I don’t know how, but somehow – somehow – developer Chaosforge has managed to make a turn-based tactical roguelike that feels like Doom. Sure, the art style, setting, and music are easy enough to bring across genres, but the pace, the sheer energy? That should be completely impossible to replicate in a turn-based tactical game, but here I am strafing between pillars on some space station, blasting demons into cherry-red chunks with a shotgun.
It all starts with a simple, informal turn structure. Jupiter Hell is paused whenever you’re not acting, but every time you do something – whether that’s moving, using a medkit, firing, or reloading – the enemies do something too. If you want to, you can just keep taking actions and Jupiter Hell will play out like an isometric action-shooter. Alternatively, you can take a slow and steady approach, hunkering down behind cover and carefully plotting out every move like you’re deliberating over a 99% hit chance in XCOM.
Both approaches are technically viable, but Jupiter Hell mimics Doom’s sense of momentum by making the transition between those two modes totally seamless. You don’t have to wait around for animations to play out, and you’ll only have to dip into your inventory every now and then – Jupiter Hell is about as close to the reactive, high-octane arena shootouts of Doom as a turn-based game can conceivably get. As anyone who’s played Superhot can attest, a game’s time responding to your actions does not automatically make it feel as slow or controllable as you might assume.
There’s a cover system, but it only offers a very slim defensive bonus, and Jupiter Hell’s procedurally generated maps tend to flood you with enemies from all directions, so it’s rare that you can ever rely on the same piece of cover for the duration of a firefight. Your best bet is to keep moving, shifting between cover and letting zombified soldiers and imps chase you into the open, where you can easily mow them down. Even in the first few levels there are rooms where you find yourself so heavily outnumbered that you’re forced to dive blindly into the next one, and if you find more demons here – which you probably will – then just like Doom Guy you’ve got to rip and tear your way outta there.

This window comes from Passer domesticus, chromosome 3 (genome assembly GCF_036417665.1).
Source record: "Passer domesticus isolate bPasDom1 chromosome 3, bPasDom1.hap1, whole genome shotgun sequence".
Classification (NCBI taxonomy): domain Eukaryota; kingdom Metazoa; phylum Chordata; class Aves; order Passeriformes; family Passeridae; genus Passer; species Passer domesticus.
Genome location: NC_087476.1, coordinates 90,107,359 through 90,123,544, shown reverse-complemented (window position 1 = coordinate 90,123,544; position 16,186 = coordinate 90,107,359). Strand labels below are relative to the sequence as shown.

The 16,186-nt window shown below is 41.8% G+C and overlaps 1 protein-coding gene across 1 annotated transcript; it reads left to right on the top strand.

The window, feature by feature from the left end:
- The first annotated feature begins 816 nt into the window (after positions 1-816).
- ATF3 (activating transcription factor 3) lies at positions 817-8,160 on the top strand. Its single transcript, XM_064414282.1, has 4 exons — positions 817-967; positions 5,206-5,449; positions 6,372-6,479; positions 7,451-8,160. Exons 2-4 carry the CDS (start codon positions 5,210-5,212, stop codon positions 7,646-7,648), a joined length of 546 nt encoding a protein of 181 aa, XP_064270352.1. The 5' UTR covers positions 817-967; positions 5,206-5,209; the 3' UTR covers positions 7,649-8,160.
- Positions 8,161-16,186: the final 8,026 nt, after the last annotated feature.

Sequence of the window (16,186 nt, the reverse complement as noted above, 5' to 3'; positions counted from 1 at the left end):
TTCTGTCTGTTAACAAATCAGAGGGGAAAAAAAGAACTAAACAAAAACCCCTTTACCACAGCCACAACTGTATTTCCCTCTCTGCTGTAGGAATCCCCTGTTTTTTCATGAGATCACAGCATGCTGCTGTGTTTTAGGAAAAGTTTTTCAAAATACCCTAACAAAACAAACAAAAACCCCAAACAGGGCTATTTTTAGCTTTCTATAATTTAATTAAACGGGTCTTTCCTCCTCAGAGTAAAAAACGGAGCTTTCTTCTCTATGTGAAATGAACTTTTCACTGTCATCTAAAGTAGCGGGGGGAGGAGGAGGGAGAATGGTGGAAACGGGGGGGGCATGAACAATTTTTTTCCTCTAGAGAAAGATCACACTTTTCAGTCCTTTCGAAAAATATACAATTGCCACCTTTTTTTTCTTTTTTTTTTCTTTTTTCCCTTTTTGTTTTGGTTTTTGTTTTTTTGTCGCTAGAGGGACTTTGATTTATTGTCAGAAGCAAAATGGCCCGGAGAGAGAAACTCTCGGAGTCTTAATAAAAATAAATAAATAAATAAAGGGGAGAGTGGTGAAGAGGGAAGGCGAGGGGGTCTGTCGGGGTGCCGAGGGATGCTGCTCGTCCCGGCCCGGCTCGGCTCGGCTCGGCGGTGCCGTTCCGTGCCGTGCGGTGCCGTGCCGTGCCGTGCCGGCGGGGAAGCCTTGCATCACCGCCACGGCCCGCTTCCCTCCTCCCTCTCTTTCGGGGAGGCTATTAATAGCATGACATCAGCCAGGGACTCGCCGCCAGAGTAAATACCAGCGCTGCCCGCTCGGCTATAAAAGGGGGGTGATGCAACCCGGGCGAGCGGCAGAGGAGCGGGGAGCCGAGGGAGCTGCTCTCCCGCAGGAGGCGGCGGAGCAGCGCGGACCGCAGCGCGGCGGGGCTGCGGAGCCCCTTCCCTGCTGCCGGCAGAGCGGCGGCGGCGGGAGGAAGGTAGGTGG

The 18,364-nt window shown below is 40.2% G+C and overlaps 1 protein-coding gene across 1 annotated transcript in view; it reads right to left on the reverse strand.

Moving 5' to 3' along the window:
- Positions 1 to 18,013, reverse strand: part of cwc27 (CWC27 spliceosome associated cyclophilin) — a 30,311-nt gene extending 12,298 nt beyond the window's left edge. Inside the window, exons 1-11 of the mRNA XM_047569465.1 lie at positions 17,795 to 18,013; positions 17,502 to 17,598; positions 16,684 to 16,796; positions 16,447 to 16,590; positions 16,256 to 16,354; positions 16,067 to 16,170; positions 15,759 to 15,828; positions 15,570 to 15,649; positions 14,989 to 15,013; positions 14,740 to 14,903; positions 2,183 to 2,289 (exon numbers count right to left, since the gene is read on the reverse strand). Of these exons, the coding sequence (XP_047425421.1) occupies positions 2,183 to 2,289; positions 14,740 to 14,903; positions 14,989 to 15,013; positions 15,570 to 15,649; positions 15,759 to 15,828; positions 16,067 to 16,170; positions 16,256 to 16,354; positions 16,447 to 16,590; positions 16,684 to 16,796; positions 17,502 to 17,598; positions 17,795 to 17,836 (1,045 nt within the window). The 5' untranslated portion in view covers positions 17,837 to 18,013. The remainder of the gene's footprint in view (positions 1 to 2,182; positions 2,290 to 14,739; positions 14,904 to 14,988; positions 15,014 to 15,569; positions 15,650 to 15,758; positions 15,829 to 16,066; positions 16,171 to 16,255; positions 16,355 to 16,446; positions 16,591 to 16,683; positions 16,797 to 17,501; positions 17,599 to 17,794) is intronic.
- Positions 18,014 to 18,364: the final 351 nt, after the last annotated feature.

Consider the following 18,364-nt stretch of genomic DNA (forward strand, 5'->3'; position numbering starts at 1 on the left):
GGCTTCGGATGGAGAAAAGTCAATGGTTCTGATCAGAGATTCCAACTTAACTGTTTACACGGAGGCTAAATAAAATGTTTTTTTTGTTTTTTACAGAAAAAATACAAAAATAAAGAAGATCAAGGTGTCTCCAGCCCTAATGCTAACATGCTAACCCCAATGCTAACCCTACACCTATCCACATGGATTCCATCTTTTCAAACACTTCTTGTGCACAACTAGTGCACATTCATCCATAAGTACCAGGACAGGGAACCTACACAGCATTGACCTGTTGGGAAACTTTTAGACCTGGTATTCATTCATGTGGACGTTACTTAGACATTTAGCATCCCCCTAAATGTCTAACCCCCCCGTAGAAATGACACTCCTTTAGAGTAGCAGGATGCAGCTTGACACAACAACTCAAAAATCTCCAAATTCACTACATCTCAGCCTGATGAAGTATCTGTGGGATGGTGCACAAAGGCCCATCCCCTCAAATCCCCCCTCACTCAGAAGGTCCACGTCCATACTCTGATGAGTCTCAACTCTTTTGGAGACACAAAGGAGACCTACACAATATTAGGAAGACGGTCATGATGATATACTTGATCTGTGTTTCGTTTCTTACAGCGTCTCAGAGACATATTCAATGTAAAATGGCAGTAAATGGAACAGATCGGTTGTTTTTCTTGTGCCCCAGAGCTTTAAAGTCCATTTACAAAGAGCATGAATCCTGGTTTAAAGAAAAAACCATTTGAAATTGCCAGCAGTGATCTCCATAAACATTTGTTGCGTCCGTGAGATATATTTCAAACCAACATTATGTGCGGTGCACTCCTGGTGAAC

Amid all this chaos and bloodshed it’s easy to forget you’re even taking turns, but occasionally you’re faced with a make-or-break moment where having time to agonise over your next move is crucial.
This is as close to the reactive arena shootouts of Doom as a turn-based game can conceivably get
Jupiter Hell takes no prisoners. This is a roguelike as well as a turn-based strategy game, so when you die it’s game over. You can pick between three classes at the start, each with their own passive and active skills, a unique way of generating said skills, and a set of class-specific traits that you can unlock over the course of a run. The Marine, for example, is all about being as aggressive as possible. This class powers up its active skill by getting kills, and that active skill offers a temporary defensive buff, converts a portion of your pain modifier to health, and heals you a little on top of that. The Technician is a little more evasive, generating power by killing mechanical enemies, which it can then spend to deploy a smokescreen that breaks line of sight.
As you clear levels you’ll pick up XP, which you can invest in traits and late-run master traits, which help you further shape your build. The Marine can work towards traits like – and I beg your pardon for this – Angry Motherfucker, which buffs your damage output the more injured you are; or Rip and Tear, which causes melee kills to recharge your active skill more quickly.
There are some surprisingly wild builds that you can spin out of these traits. One of my most successful runs was with a melee-focused Marine who generated enough power with each kill to keep my active skill in near-constant use. I’ve tried dual SMG builds that utilise movement-based traits, creating a John Wick-like character who’s simultaneously impossible to hit and capable of dishing out plenty of punishment so long as I never stop moving.
It takes a little time for this potential to reveal itself, especially as Jupiter Hell routinely handed me my posterior before I was able to unlock enough traits for a cohesive build, but after gaining the necessary competence it’s blossomed into a seriously robust roguelike, with appeal beyond those immediate Doom comparisons.
Jupiter Hell is set to leave Early Access today, and you can check it out on Steam here. Don’t forget that you can play Doom and Doom Eternal with Game Pass on PC, and if all this turn-based chatter isn’t for you then we’ve got a list of the best FPS games on PC to soothe your bloodlust.